Low larkspur (Delphinium nuttallianum Pritz.) poisoning causes serious economic loss to livestock producers that graze cattle on foothill and mountain ranges in western North America. In general, all Delphinium spp. are five times less toxic to sheep than to cattle. Because low larkspurs are less toxic to sheep than cattle, grazing sheep before cattle on rangelands with dense populations of low larkspur can reduce larkspur density and risk of poisoning to grazing cattle. All previous published work on sheep and larkspur interactions has involved tall larkspurs. This series of studies was conducted to determine if sheep would consume sufficient low larkspur to reduce subsequent risk to cattle. Four summer trials were conducted in Collbran, Colorado, and Soda Springs, Idaho on pastures with dense (> 9 plants · m−2) low larkspur populations. In all trials, sheep ate very little low larkspur (< 0.5% of bites). During one final trial using high sheep density (two sheep · 0.015 ha−1 for 9 d), sheep consumed little low larkspur, but animals appeared to trample much of the low larkspur. Toxic alkaloid concentrations in low larkspur ranged from 1.1 mg · g−1 to 1.6 mg · g−1 in all trials. The use of sheep to graze low larkspurs to reduce subsequent consumption by grazing cattle does not appear to be a viable option.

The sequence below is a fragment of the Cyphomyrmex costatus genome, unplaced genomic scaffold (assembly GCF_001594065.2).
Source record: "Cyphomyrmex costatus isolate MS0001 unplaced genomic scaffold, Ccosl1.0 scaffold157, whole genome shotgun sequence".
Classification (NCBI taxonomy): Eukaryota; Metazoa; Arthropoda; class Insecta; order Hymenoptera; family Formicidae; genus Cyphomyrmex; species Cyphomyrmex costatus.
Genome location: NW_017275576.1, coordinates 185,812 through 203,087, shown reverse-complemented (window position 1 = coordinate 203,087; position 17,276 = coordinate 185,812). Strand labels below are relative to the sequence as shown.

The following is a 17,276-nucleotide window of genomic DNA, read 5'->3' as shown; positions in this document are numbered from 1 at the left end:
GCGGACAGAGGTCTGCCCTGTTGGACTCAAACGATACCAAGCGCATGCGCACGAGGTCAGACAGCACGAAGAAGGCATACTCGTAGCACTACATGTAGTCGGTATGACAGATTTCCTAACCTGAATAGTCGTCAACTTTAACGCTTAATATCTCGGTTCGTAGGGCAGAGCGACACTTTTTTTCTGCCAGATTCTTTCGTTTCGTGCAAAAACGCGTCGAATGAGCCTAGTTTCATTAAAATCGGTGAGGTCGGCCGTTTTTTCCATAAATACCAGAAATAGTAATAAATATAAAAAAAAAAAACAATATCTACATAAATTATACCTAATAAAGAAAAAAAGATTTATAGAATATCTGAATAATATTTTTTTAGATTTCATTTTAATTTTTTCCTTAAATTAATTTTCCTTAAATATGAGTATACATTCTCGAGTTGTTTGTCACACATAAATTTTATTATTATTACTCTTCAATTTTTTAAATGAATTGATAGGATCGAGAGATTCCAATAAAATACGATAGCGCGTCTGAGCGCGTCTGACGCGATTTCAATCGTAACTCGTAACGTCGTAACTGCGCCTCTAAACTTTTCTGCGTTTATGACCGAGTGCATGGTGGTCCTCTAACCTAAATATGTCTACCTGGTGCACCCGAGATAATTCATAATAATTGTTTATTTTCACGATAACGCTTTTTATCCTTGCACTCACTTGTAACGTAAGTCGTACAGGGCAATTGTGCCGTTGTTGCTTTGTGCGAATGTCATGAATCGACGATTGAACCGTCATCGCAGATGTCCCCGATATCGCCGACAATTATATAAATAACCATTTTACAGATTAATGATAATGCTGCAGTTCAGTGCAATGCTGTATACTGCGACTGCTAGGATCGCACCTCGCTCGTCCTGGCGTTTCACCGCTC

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Vol. 63 • No. 2